Word Sets

March 17, 2017

[ I was visiting my daughter in Houston this week, and unbeknownst to me her computer was fried by lightning a few weeks ago; she was waiting for me to visit so I could advise her what to do. I’m typing this exercise on my tablet, where typing lots of words is difficult and typing code is nearly impossible. I’ll add code when I get back home in a few days. ]

There is an ambiguity in the problem definition, which is probably purposeful on the part of the interviewer. The word tact can be formed from the three letters a, c and t only if duplicates are permitted. In that case, the simple algorithm is to insert the characters in a set, then reject each word in the list that has a letter not in the set:

(define (alpha-set cs)
  (let ((s (make-vector 26 #f)))
    (do ((cs cs (cdr cs)))
        ((null? cs) s)
      (let ((t (- (char->integer (car cs)) 97)))
        (vector-set! s t #t))))
(define (word-set s word)
  (let loop ((cs (string->list word)))
    (if (null? cs) #t
      (let ((t (- (char->integer (car cs)) 97)))
        (if (vector-ref s t) (loop (cdr cs)) #f)))))
> (define s (alpha-set '(#\a #\c #\t)))
> (word-set s "act")
#t
> (word-set s "tact")
#t
> (word-set s "stop")
#f

Here, the set of input characters is stored in the alpha vector; it could be stored in other ways — a hash table, a binary tree, something else — if desired. We are assuming all the letters are lower case.

If duplicates aren’t allowed, you have to count. Our solution keeps an array of length 26, and initializes each array slot with the number of available copies of the corresponding letter. Then each word is examined, and the count of each letter in the word is reduced each time it appears. If any count is ever negative, the word is rejected:

(define (alpha-count cs)
  (let ((c (make-vector 26 0)))
    (do ((cs cs (cdr cs)))
        ((null? cs) c)
      (let ((t (- (char->integer (car cs)) 97)))
        (vector-set! c t (+ (vector-ref c t) 1))))))
(define (word-count c word)
  (let ((c (vector-copy c)))
    (let loop ((cs (string->list word)))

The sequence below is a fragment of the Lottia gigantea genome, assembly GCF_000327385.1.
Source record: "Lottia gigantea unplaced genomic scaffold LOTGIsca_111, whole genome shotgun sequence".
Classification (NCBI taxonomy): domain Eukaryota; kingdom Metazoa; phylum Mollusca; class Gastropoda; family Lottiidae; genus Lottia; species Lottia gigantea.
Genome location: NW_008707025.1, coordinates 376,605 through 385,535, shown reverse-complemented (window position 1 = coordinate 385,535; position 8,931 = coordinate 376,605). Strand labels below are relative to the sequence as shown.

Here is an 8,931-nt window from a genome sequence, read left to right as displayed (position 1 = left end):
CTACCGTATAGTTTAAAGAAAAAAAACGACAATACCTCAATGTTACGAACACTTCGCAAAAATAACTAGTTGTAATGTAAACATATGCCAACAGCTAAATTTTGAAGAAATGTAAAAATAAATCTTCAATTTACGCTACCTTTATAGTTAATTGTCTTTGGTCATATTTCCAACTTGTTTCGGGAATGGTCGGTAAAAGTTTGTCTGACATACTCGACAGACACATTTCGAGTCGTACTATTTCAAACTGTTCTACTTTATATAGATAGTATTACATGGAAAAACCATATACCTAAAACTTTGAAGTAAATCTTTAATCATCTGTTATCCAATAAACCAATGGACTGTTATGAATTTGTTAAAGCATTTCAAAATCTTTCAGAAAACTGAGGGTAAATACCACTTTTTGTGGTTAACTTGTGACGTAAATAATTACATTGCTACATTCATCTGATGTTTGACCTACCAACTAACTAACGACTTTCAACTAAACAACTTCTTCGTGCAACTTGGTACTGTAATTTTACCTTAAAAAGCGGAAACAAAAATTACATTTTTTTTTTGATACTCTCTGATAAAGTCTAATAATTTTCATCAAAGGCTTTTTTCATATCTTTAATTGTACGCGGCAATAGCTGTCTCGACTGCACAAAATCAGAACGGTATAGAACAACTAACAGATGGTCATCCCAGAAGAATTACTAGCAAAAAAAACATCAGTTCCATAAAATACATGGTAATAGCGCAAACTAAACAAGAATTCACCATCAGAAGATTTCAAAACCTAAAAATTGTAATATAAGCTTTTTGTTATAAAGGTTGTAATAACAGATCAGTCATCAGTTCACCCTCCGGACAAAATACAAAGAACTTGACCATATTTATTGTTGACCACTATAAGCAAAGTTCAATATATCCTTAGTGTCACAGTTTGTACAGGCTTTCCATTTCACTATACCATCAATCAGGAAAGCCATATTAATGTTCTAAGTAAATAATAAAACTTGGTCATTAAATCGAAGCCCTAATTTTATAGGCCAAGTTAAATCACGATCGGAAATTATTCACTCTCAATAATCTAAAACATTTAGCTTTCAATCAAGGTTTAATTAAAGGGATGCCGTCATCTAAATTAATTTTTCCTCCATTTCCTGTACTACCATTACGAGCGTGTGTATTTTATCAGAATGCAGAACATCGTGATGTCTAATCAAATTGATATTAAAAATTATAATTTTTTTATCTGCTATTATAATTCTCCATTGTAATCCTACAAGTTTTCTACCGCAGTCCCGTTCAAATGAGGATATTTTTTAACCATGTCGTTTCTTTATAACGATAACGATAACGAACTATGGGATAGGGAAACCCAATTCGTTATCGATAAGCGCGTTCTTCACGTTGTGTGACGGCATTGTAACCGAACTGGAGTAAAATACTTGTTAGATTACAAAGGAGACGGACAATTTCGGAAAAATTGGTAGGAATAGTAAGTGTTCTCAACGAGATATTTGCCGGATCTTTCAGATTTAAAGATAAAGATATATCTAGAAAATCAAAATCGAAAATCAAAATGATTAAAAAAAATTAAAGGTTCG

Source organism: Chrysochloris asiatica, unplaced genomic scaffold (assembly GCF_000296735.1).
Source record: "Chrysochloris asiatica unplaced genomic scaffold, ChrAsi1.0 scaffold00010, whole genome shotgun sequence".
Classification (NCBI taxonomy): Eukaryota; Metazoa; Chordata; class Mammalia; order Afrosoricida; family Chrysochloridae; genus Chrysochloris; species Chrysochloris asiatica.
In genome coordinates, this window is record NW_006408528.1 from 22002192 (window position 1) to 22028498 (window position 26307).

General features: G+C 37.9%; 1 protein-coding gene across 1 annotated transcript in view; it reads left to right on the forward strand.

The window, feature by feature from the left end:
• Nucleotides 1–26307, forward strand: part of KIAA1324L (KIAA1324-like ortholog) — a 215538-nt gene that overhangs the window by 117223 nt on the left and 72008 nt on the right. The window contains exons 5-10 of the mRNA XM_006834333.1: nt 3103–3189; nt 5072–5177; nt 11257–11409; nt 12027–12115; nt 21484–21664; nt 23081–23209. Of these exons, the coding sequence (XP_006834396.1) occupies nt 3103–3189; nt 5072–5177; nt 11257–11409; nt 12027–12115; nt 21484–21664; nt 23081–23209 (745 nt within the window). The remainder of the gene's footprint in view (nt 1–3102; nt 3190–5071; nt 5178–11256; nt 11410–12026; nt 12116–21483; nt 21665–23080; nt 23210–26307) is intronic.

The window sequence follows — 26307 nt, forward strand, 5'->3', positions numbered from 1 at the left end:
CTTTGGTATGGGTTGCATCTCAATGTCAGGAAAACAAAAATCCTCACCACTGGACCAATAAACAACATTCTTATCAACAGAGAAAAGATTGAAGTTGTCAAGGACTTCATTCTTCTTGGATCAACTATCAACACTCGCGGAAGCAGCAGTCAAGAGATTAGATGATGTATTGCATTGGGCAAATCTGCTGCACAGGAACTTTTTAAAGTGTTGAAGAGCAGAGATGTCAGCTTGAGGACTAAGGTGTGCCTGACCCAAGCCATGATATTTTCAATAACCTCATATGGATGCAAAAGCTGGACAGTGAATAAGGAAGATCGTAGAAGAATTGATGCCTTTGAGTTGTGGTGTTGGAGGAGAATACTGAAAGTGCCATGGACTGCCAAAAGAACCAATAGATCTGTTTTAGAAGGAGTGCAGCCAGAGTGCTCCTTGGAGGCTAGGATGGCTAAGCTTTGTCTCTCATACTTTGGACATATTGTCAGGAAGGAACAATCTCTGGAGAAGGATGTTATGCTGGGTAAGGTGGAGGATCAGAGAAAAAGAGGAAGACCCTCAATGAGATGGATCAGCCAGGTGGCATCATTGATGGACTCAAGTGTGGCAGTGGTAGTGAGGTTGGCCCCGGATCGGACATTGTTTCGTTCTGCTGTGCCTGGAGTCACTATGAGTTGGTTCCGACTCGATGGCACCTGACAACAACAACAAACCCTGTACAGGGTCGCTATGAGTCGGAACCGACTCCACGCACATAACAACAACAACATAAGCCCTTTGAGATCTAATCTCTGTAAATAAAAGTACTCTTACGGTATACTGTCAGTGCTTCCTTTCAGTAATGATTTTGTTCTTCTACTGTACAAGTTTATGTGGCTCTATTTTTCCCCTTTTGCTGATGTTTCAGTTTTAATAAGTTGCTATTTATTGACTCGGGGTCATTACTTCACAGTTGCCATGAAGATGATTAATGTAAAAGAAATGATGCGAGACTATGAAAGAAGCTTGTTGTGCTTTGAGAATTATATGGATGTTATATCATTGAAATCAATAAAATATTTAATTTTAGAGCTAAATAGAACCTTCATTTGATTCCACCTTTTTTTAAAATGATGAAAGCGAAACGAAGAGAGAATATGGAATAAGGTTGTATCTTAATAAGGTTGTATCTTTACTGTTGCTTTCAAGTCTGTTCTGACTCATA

(if (null? cs) #t
        (let ((t (- (char->integer (car cs)) 97)))
          (vector-set! c t (- (vector-ref c t) 1))
          (if (negative? (vector-ref c t)) #f
            (loop (cdr cs))))))))
> (define c (alpha-count '(#\a #\c #\t)))
> (word-count c "act")
#t
> (word-count c "tact")
#f
> (word-count c "stop")
#f

Here the alpha vector stores letter counts instead of booleans. The letter counts are updated after each input character, so the vector must be copied afresh for each word that is tested.

You can run the program at http://ideone.com/mQoc3j.
.

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20 Responses to “Word Sets”

  1. Rutger said

    Something (not so memory efficient) in Python3.

    from collections import defaultdict
    
    def load_word_dict(words_file):
    	word_dict = defaultdict(list)
    	for line in open(words_file):
    		word = line.strip()
    		key = "".join(sorted(word))
    		word_dict[key].append(word)
    	return word_dict
    
    words_file = '/usr/share/dict/words'
    letters = "".join(sorted('west'))
    wd = load_word_dict(words_file)
    print(wd[letters])
    

    Outputs [‘stew’, ‘west’, ‘wets’, ‘tews’].
    Added bonus: learned a new word tew :)

  2. Globules said

    A Haskell version. Letters can be used more than once. It’s case-sensitive.

    import Data.List.Ordered (nubSort)
    import System.Environment (getArgs)
    
    -- Return true iff the word is composed entirely from the letters.  All letters
    -- must be used, but they can be used more than once.